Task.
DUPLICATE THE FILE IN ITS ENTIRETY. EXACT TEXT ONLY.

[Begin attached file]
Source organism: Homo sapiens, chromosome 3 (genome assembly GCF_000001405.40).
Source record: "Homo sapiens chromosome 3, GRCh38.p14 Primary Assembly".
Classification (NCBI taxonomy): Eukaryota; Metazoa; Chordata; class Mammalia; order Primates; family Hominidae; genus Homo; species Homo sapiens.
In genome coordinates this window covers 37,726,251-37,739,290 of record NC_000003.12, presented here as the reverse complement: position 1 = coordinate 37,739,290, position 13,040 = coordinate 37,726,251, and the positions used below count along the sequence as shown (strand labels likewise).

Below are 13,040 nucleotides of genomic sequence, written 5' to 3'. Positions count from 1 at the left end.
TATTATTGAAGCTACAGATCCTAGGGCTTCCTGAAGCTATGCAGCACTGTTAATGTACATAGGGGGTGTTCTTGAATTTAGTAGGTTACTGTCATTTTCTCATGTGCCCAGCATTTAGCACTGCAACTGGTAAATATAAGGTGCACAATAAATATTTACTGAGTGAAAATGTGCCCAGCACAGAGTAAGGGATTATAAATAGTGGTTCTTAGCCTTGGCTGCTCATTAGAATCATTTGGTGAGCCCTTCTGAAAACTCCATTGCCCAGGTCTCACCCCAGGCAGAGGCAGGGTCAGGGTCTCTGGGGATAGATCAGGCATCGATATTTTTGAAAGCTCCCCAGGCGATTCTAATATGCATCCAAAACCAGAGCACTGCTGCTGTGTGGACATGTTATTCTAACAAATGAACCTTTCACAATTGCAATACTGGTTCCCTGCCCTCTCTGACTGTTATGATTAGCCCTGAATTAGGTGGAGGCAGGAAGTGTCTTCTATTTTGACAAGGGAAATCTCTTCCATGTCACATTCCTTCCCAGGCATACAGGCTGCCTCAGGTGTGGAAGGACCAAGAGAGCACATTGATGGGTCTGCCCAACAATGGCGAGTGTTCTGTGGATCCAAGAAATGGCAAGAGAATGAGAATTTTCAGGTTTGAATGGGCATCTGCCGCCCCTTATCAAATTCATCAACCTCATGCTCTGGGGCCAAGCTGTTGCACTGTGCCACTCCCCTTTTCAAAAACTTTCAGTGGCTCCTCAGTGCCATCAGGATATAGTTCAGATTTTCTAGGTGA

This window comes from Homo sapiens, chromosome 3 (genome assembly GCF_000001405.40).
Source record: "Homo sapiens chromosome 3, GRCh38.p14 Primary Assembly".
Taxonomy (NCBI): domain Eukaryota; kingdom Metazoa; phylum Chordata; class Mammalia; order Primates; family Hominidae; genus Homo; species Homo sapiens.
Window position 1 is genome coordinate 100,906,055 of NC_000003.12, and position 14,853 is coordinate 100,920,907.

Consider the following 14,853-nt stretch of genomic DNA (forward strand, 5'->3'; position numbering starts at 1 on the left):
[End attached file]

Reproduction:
Source organism: Homo sapiens, chromosome 3 (genome assembly GCF_000001405.40).
Source record: "Homo sapiens chromosome 3, GRCh38.p14 Primary Assembly".
Classification (NCBI taxonomy): Eukaryota; Metazoa; Chordata; class Mammalia; order Primates; family Hominidae; genus Homo; species Homo sapiens.
In genome coordinates this window covers 37,726,251-37,739,290 of record NC_000003.12, presented here as the reverse complement: position 1 = coordinate 37,739,290, position 13,040 = coordinate 37,726,251, and the positions used below count along the sequence as shown (strand labels likewise).

Below are 13,040 nucleotides of genomic sequence, written 5' to 3'. Positions count from 1 at the left end.
TATTATTGAAGCTACAGATCCTAGGGCTTCCTGAAGCTATGCAGCACTGTTAATGTACATAGGGGGTGTTCTTGAATTTAGTAGGTTACTGTCATTTTCTCATGTGCCCAGCATTTAGCACTGCAACTGGTAAATATAAGGTGCACAATAAATATTTACTGAGTGAAAATGTGCCCAGCACAGAGTAAGGGATTATAAATAGTGGTTCTTAGCCTTGGCTGCTCATTAGAATCATTTGGTGAGCCCTTCTGAAAACTCCATTGCCCAGGTCTCACCCCAGGCAGAGGCAGGGTCAGGGTCTCTGGGGATAGATCAGGCATCGATATTTTTGAAAGCTCCCCAGGCGATTCTAATATGCATCCAAAACCAGAGCACTGCTGCTGTGTGGACATGTTATTCTAACAAATGAACCTTTCACAATTGCAATACTGGTTCCCTGCCCTCTCTGACTGTTATGATTAGCCCTGAATTAGGTGGAGGCAGGAAGTGTCTTCTATTTTGACAAGGGAAATCTCTTCCATGTCACATTCCTTCCCAGGCATACAGGCTGCCTCAGGTGTGGAAGGACCAAGAGAGCACATTGATGGGTCTGCCCAACAATGGCGAGTGTTCTGTGGATCCAAGAAATGGCAAGAGAATGAGAATTTTCAGGTTTGAATGGGCATCTGCCGCCCCTTATCAAATTCATCAACCTCATGCTCTGGGGCCAAGCTGTTGCACTGTGCCACTCCCCTTTTCAAAAACTTTCAGTGGCTCCTCAGTGCCATCAGGATATAGTTCAGATTTTCTAGGTGA

This window comes from Homo sapiens, chromosome 3 (genome assembly GCF_000001405.40).
Source record: "Homo sapiens chromosome 3, GRCh38.p14 Primary Assembly".
Taxonomy (NCBI): domain Eukaryota; kingdom Metazoa; phylum Chordata; class Mammalia; order Primates; family Hominidae; genus Homo; species Homo sapiens.
Window position 1 is genome coordinate 100,906,055 of NC_000003.12, and position 14,853 is coordinate 100,920,907.

Consider the following 14,853-nt stretch of genomic DNA (forward strand, 5'->3'; position numbering starts at 1 on the left):